The biggest culprit behind the piling up of cases in courts is the government, say jurists. Law Minister D.V. Sadananda Gowda says he has a solution to at least a part of the problem. His ministry is preparing a National Litigation Policy, which will reduce litigation involving the government. In an exclusive interview with THE WEEK, Gowda says the government has requested the Chief Justice of India to resume the functioning of the collegium system as per the old Memorandum of Procedure (MoP). Excerpts:
How serious is the government about the pendency of cases?
Pendency has been declining for the last one and a half years. In the Supreme Court, 66,692 cases were pending in 2012. As on November 30, 2015, it had come down to 58,879. It may be marginal, but there is a decline in spite of the large number of vacancies and other issues. In 2012, the pendency was 44.34 lakh in the High Courts. In 2014, it was 41.53 lakh. Pendency was reduced by two lakh despite cases being filed continuously. This shows that the rate of disposal of cases is going up. In the district and subordinate courts, the pendency was 2.86 crore in 2012. It was reduced to 2.64 crore in 2014.
What steps are being taken to reduce pendency?
Several. We have had pendency reduction drives in the last four years. In the chief justices' conference in 2015, we requested the chief justices and the chief ministers to establish arrears committees. Several High Courts have done it. Mega lok adalats have been held. Last year, 44 lakh cases were disposed of in mega lok adalats. Weekly and monthly lok adalats are being held.
Obsolete and redundant laws used to create confusion and pendency. We have identified 1,741 such laws and we have placed four bills before Parliament to do away with them. Two of these bills have been passed. About 1,240 enactments, which are not in use, have been eliminated.
Judges have to deal with very poor infrastructure.
We have emphasised on the e-courts project. We have already computerised 13,273 courts. Phase II of the e-courts mission mode project, with a cost of 01,670 crore, is already under way. We have given a lot of importance to infrastructure development. 03,594 crore has been provided in the last five years under a centrally sponsored scheme for infrastructure development. We are also focusing on increasing the manpower in the judiciary.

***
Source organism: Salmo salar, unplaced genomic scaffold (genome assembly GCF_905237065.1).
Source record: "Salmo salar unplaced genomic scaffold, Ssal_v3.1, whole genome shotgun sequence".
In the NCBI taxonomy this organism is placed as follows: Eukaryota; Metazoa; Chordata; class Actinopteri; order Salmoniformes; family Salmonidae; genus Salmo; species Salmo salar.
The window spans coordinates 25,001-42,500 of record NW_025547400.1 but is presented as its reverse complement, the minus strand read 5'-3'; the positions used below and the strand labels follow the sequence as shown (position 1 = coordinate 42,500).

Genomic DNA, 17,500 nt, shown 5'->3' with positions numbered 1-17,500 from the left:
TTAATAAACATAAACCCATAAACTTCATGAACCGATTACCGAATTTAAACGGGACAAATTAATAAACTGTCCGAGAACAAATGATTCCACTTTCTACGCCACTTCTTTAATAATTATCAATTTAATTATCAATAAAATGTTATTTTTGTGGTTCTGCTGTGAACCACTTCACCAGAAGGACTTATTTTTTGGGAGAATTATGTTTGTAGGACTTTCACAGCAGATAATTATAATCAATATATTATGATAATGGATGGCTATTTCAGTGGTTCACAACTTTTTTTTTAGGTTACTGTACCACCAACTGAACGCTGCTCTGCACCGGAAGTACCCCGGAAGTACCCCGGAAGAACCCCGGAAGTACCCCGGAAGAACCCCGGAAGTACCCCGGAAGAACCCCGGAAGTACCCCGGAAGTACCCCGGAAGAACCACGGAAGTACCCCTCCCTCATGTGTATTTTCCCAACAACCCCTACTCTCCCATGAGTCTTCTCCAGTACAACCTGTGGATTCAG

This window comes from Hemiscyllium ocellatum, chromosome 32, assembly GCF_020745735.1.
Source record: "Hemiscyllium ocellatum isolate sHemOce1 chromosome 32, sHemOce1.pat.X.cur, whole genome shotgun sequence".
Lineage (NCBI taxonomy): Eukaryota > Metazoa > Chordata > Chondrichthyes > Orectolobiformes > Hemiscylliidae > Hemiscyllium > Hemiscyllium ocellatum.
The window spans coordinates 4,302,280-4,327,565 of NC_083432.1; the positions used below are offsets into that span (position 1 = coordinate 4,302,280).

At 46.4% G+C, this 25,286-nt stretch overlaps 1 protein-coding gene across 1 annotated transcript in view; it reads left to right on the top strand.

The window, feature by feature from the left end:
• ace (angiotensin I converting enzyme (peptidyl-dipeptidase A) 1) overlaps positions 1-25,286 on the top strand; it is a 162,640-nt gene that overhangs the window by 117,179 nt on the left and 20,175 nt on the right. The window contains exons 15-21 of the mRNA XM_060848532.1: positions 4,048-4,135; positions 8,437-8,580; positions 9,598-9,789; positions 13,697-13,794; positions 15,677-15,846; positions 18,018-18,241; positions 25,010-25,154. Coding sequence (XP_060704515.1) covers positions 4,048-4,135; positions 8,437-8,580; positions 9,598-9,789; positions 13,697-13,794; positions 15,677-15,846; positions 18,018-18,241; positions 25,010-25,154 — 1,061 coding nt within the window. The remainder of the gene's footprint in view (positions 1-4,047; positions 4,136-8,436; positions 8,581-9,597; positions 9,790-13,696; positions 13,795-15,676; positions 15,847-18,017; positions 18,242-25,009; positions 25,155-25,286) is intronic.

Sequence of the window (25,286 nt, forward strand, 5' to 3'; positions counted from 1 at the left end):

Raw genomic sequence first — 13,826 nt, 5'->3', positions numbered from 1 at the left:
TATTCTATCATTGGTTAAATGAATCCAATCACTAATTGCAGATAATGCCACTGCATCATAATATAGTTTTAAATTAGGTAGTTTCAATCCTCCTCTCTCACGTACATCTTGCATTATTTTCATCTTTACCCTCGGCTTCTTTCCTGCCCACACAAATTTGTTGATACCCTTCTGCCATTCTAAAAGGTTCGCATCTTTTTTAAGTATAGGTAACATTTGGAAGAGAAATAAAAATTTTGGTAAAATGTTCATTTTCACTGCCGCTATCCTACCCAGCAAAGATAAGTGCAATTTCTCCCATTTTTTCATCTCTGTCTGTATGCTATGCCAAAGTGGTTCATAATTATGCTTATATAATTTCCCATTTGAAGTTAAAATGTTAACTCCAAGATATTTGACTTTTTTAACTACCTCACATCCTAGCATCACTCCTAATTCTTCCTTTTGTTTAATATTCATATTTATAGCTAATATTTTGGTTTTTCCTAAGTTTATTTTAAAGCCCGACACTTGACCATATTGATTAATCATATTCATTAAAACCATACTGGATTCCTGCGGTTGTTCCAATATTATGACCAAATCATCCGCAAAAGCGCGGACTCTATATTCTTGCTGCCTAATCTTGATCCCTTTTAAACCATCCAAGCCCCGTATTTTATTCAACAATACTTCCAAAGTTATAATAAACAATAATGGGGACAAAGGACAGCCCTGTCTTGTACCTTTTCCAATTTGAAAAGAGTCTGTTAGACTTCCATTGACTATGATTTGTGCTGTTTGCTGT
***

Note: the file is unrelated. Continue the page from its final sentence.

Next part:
Legislative initiatives have been taken for timely disposal of cases. The Commercial Courts Act has been passed to ensure timely disposal of commercial disputes. If a case is disposed of within six months, some incentives will be given to the arbitrator. We have given importance to judicial infrastructure, too. If there are not enough facilities, they cannot run the show. At present, 15,558 court halls are available; another 2,679 court halls are under construction.
Vacancies of judges have been cited as a major reason for the pendency.
At present, in the Supreme Court, there are four vacancies. There were 426 vacancies in the High Courts as on November 10, 2015, of a total approved strength of 1,029. There are a large number of vacancies in the subordinate courts also. Of a total strength of 20,358, around 15,360 posts are occupied. In the last chief justices' and chief ministers' conference, we requested all chief justices to fill up these vacancies at the earliest.
The stalemate over the National Judicial Appointments Commission (NJAC) contributed to the vacancies.
As the NJAC was struck down by the Supreme Court, we are preparing a new MoP [for appointment of judges by the collegium]. We have concurred with the honourable Chief Justice of India that the names which are already in the pipeline are cleared. Several names had come while the case was being heard in the Supreme Court, and we said that these could be cleared as per the earlier MoP. We do not want vacancies to pile up. Even though the Supreme Court observed that there are certain lacunae in the earlier MoP, we said the names which have already come from various High Courts could be processed as per the earlier MoP. About 150 names are there.
India has one of the worst judge-population ratios.
We have enhanced the number of judges in High Courts and subordinate courts by 25 per cent. At one go, we cannot double the number. An increase of another 25 per cent is the need of the hour.
The government is the biggest litigant.
Our National Litigation Policy is ready. It has to be approved by the cabinet. In it, we have made it very clear that if there is a dispute between two departments or public sector undertakings, the matter should not go to the court. It should be settled at the ministerial level.
Ultimately, if at all there are certain legal issues, the cabinet secretary will look into the matter, and it will go to the court only if the court’s opinion is required.